Bridges: the vaccine for the stops and starts

The following article is written by Dr. Luc Malemo. After graduating as a family doctor at Limpopo University in Pretoria and in general surgery in 2011 at Makerere University in Uganda, Luc Malemo returned to DRCongo where he has worked as chief surgeon, then Hospital Director before taking his current position of Director of Training programs in COSECSA DRCongo Center in Goma. He is doing a Master's in Experimental Surgery under the Jean-Martin Laberge Fellowship in Global Pediatric Surgery at McGill University. His research interest is aiming at improving children’s’ access to surgery.


Dr. Luc and team crossing Congo river in Kindu to bring medical care to children in the jungle using a canoe (2017)

While the Ebola epidemics and recurrent armed group continues to kill thousands of innocent people in Eastern DRC in the same area where the armed groups have been killing the Congolese people, I took a few minutes to meditate about my journey hoping it will inspire some people to recognize that despite the many challenges and sufferings, it is still possible to push the wall of impossibility.

I represent many Congolese children who do not have a voice to express what they have been going through since the genocide in Rwanda in 1994.


My journey has been long and challenging. Starting from my days in grade school in the eastern region of the country, where I was frequently unable to pay school fees, my education is a story of stops and starts. In the early ’90s I won the University Best Student's award, but was unable to enter Medicine.  When I was finally able to switch to medical school, my studies were interrupted twice, in 1996 and again in 1998, as the Rwandan civil war spilled over the border.


In the DRC, you have to pay from day one of grade school until your college or university degree. Born from a family of two teachers who had 11 children but could not earn even $100 USD per month, I was always asked to get out of classes for non-payment from grade one to the end of my graduation as a physician. But despite missing many classes, I was always the first of my class. In 1991, after obtaining my secondary school degree, I was excited to apply for Medical School. But my dad called me and told me, ‘I know you are planning to apply, but I have to be honest - forget about pursuing any university studies because there is no money’. He loved me but he had to be honest.


But I decide to apply without a budget and without a loan and day after day continued my academic journey. Eleven years later I had to sit my final medical exams. How many classes I have missed, I cannot count. Of course, I studied many courses outside the classroom because I was not allowed in for not paying fees. But I refused to die a coward. I experienced several stops and starts during 11 years of my academic journey in medical school.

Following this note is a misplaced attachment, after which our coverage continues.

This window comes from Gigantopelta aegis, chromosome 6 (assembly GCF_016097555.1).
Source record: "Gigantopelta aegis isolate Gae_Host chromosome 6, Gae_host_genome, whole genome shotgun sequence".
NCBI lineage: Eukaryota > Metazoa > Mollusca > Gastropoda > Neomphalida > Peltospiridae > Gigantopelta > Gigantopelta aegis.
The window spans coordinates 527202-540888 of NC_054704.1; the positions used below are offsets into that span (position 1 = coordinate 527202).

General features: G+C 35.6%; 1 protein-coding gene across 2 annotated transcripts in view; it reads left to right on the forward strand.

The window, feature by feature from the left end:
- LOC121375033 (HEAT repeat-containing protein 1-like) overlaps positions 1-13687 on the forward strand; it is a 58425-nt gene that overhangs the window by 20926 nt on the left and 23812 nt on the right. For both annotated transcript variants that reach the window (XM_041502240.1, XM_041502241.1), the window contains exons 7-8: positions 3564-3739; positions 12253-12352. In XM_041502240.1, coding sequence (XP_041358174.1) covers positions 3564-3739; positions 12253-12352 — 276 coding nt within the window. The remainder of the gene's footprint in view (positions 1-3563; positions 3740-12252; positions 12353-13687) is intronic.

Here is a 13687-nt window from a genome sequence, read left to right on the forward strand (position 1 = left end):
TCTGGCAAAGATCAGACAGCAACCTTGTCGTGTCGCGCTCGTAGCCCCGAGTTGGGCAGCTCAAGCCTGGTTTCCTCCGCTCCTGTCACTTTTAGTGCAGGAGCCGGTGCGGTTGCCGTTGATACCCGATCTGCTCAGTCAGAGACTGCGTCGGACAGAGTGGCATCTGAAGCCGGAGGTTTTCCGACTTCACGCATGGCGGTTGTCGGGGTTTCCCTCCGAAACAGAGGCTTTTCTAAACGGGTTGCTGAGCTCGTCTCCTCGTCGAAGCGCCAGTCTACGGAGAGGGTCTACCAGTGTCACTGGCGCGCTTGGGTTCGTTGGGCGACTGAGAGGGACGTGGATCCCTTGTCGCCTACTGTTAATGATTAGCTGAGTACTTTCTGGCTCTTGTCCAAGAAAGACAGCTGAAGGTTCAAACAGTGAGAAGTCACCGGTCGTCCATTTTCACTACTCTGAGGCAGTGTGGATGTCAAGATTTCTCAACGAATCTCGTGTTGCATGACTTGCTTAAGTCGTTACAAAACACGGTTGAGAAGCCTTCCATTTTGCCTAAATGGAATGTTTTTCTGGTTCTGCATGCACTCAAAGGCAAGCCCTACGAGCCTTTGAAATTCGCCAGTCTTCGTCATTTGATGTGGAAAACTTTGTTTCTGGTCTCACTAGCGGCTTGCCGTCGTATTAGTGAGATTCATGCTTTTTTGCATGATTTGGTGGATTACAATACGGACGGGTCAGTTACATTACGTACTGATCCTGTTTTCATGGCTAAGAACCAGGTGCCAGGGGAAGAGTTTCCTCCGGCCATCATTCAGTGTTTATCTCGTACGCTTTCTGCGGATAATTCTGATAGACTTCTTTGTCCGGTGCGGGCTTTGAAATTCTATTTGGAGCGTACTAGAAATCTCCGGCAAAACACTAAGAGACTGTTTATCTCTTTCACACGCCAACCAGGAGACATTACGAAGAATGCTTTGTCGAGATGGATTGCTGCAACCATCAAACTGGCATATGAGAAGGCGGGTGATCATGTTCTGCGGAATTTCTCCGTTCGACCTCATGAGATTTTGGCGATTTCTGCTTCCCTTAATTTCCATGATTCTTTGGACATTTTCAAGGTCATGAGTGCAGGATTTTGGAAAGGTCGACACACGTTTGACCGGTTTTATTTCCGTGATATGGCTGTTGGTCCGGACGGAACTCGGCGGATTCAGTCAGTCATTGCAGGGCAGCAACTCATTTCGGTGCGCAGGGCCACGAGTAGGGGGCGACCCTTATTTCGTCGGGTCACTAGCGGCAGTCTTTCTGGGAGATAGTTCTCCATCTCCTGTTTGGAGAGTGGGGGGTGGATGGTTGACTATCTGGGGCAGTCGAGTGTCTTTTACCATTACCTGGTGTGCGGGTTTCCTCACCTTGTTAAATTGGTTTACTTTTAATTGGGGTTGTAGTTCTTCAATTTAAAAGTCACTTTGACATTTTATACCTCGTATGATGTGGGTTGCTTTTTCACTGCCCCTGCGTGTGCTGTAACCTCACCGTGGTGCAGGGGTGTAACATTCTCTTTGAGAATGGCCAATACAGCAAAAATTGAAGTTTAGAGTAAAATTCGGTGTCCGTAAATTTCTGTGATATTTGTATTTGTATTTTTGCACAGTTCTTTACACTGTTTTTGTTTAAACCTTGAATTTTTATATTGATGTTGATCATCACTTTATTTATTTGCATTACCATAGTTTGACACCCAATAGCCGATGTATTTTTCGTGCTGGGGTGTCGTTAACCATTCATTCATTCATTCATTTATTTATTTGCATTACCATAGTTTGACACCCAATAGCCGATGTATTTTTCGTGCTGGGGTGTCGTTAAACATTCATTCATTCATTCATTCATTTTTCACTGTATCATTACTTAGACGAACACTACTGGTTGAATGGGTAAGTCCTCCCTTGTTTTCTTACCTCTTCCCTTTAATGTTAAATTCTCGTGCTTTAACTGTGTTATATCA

Two weeks before seating my final medical exam, I was told I was not allowed to sit this final exam for non-payment. I approached the Baptist church which promised to lend me money. The very day I was asked to get the cash, I was waiting to be paid when the volcanic eruption of Nyiragongo forced the accountant and myself to urgently evacuate Goma. The volcanic eruption destroyed the city of Goma, and I and many inhabitants flew into the refugee camp in Rwanda. The Baptist Church headquarters were buried by the lava and I was not able to receive the promised money. I worked as a medic in the refugee camp and earned enough money to be allowed to sit the exam.


After being admitted to McGill University in July 2017, I was not sure how to afford some of the costs, including the living expenses of my family left in Goma, DRCongo during two years of unpaid leave. So many costs were not covered by the scholarship. I was in front of another stop of my career. But I heard a rumour in my operating theatre in Goma, that two Canadians supporting orphans on Idjui island had found a child with a brain defect causing water accumulation in his brain and that they were looking for a surgeon who could fix the infant. They offered to pay for the whole care of the Congolese child including his transport from the village to HEAL Africa hospital in Goma and back. After operating on the child, the two Canadians came to see me in my operating room to inquire about the recovery of the child, which was uneventful. We had a 10-minute chat and the Canadians promised to pay for the remaining costs of my studies at McGill and they did it.


I am approaching the end of my training in Canada, I am so grateful to have been connected to the two Canadians and to many other Canadian friends. For the change to happen, we are planning to build the very first children’s hospital in the region of Eastern DRC, which will reach 20 million children who have no access to appropriate health care.



A child healed from cleft lip says thank you by helping us carry our stuff the day we returned.